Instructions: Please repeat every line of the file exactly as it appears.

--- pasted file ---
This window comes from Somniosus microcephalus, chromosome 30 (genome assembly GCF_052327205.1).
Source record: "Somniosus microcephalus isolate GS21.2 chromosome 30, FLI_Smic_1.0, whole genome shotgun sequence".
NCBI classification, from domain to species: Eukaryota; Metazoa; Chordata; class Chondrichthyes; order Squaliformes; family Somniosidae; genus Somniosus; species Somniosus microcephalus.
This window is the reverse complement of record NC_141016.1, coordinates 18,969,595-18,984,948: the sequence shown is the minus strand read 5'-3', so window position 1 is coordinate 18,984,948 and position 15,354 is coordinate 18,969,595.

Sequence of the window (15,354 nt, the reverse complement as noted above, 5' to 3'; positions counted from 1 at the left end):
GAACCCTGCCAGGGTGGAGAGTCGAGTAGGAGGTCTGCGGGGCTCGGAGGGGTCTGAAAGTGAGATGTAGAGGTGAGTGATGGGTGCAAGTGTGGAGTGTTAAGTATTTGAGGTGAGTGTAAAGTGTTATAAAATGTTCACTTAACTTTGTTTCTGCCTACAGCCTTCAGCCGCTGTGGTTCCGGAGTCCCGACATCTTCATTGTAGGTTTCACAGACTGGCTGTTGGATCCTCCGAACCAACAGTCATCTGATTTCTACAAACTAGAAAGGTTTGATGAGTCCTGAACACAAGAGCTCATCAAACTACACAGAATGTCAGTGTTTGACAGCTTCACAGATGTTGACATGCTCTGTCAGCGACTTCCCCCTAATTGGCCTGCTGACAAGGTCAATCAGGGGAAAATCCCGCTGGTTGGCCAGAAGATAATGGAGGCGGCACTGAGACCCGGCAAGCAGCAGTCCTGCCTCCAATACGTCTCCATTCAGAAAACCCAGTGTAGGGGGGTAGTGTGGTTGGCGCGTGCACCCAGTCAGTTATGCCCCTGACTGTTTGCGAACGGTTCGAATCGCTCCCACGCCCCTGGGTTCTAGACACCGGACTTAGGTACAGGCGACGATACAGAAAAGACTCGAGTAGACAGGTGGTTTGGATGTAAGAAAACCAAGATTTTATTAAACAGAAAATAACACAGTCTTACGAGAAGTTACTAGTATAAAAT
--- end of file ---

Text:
This window comes from Somniosus microcephalus, chromosome 30 (genome assembly GCF_052327205.1).
Source record: "Somniosus microcephalus isolate GS21.2 chromosome 30, FLI_Smic_1.0, whole genome shotgun sequence".
NCBI classification, from domain to species: Eukaryota; Metazoa; Chordata; class Chondrichthyes; order Squaliformes; family Somniosidae; genus Somniosus; species Somniosus microcephalus.
This window is the reverse complement of record NC_141016.1, coordinates 18,969,595-18,984,948: the sequence shown is the minus strand read 5'-3', so window position 1 is coordinate 18,984,948 and position 15,354 is coordinate 18,969,595.

Sequence of the window (15,354 nt, the reverse complement as noted above, 5' to 3'; positions counted from 1 at the left end):
GAACCCTGCCAGGGTGGAGAGTCGAGTAGGAGGTCTGCGGGGCTCGGAGGGGTCTGAAAGTGAGATGTAGAGGTGAGTGATGGGTGCAAGTGTGGAGTGTTAAGTATTTGAGGTGAGTGTAAAGTGTTATAAAATGTTCACTTAACTTTGTTTCTGCCTACAGCCTTCAGCCGCTGTGGTTCCGGAGTCCCGACATCTTCATTGTAGGTTTCACAGACTGGCTGTTGGATCCTCCGAACCAACAGTCATCTGATTTCTACAAACTAGAAAGGTTTGATGAGTCCTGAACACAAGAGCTCATCAAACTACACAGAATGTCAGTGTTTGACAGCTTCACAGATGTTGACATGCTCTGTCAGCGACTTCCCCCTAATTGGCCTGCTGACAAGGTCAATCAGGGGAAAATCCCGCTGGTTGGCCAGAAGATAATGGAGGCGGCACTGAGACCCGGCAAGCAGCAGTCCTGCCTCCAATACGTCTCCATTCAGAAAACCCAGTGTAGGGGGGTAGTGTGGTTGGCGCGTGCACCCAGTCAGTTATGCCCCTGACTGTTTGCGAACGGTTCGAATCGCTCCCACGCCCCTGGGTTCTAGACACCGGACTTAGGTACAGGCGACGATACAGAAAAGACTCGAGTAGACAGGTGGTTTGGATGTAAGAAAACCAAGATTTTATTAAACAGAAAATAACACAGTCTTACGAGAAGTTACTAGTATAAAAT